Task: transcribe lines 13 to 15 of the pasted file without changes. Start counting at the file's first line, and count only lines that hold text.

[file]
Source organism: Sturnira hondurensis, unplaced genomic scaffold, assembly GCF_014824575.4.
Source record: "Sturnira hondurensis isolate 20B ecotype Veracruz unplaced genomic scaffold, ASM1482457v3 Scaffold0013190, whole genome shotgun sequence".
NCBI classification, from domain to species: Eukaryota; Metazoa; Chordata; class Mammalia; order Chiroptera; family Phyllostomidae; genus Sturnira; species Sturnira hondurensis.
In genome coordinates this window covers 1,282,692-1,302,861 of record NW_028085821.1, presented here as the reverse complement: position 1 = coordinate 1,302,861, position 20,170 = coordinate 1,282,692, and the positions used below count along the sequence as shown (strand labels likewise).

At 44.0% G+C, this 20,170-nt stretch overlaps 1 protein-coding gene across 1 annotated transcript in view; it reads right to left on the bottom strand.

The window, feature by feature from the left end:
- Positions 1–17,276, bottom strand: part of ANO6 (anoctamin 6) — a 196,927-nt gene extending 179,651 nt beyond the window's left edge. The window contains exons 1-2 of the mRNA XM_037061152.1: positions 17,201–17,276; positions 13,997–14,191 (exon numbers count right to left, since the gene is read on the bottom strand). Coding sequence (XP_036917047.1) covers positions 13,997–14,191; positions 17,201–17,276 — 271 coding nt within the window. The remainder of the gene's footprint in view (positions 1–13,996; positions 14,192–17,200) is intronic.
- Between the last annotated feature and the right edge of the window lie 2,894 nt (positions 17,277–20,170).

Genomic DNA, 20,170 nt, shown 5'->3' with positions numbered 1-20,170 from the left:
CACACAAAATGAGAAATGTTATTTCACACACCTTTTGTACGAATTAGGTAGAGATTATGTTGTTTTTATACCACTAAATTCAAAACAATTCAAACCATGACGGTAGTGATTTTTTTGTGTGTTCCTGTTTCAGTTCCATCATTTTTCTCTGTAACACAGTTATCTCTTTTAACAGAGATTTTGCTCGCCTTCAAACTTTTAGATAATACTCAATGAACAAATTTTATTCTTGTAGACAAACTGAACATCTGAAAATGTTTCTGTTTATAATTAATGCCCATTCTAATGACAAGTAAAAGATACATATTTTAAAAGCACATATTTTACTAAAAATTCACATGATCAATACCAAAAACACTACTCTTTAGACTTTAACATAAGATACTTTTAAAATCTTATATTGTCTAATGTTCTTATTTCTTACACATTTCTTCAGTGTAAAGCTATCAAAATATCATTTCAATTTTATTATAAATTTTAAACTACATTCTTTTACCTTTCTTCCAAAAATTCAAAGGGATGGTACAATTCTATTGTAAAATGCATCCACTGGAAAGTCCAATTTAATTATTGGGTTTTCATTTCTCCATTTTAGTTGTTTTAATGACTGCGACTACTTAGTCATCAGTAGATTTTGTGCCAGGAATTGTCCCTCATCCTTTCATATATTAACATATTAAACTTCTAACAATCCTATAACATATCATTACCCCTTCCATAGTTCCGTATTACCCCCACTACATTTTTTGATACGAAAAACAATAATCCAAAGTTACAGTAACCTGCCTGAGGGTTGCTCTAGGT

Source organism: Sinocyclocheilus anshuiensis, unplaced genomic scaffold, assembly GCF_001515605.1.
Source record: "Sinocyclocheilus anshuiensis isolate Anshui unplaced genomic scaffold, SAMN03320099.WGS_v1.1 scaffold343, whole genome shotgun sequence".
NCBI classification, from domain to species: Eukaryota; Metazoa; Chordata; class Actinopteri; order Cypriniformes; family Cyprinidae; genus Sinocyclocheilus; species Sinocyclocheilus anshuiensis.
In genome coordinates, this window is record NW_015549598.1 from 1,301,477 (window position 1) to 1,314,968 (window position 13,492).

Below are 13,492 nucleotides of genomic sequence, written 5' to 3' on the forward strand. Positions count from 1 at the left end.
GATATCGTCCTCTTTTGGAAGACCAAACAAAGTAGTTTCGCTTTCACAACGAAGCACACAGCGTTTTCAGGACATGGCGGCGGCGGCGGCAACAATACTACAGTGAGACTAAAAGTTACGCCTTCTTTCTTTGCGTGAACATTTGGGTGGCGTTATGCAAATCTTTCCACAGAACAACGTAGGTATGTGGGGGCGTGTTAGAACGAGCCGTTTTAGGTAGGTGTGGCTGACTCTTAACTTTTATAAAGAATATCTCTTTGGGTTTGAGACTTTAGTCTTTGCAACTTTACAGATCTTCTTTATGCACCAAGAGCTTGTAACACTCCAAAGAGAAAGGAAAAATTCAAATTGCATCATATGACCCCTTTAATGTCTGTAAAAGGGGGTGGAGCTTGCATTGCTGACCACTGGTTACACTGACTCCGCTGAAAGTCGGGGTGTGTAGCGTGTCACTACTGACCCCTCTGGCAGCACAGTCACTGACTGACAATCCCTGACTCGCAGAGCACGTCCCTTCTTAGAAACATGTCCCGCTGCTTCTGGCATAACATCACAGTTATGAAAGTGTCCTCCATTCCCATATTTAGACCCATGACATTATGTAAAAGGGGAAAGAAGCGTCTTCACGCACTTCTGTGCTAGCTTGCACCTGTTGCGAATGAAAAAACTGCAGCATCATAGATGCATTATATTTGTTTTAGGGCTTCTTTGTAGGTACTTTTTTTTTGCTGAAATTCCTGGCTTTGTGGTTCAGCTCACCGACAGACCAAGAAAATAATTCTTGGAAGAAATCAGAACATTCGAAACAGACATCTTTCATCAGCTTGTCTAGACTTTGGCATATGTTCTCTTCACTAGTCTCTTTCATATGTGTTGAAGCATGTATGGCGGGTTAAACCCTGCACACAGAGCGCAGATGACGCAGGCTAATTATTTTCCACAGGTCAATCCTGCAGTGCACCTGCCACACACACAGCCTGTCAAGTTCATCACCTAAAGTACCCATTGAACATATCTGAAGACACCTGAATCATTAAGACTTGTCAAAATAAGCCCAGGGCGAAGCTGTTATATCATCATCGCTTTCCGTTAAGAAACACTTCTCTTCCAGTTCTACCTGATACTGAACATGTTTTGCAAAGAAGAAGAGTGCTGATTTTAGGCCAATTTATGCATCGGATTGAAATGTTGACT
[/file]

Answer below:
NCBI classification, from domain to species: Eukaryota; Metazoa; Chordata; class Actinopteri; order Cypriniformes; family Cyprinidae; genus Sinocyclocheilus; species Sinocyclocheilus anshuiensis.
In genome coordinates, this window is record NW_015549598.1 from 1,301,477 (window position 1) to 1,314,968 (window position 13,492).

Below are 13,492 nucleotides of genomic sequence, written 5' to 3' on the forward strand. Positions count from 1 at the left end.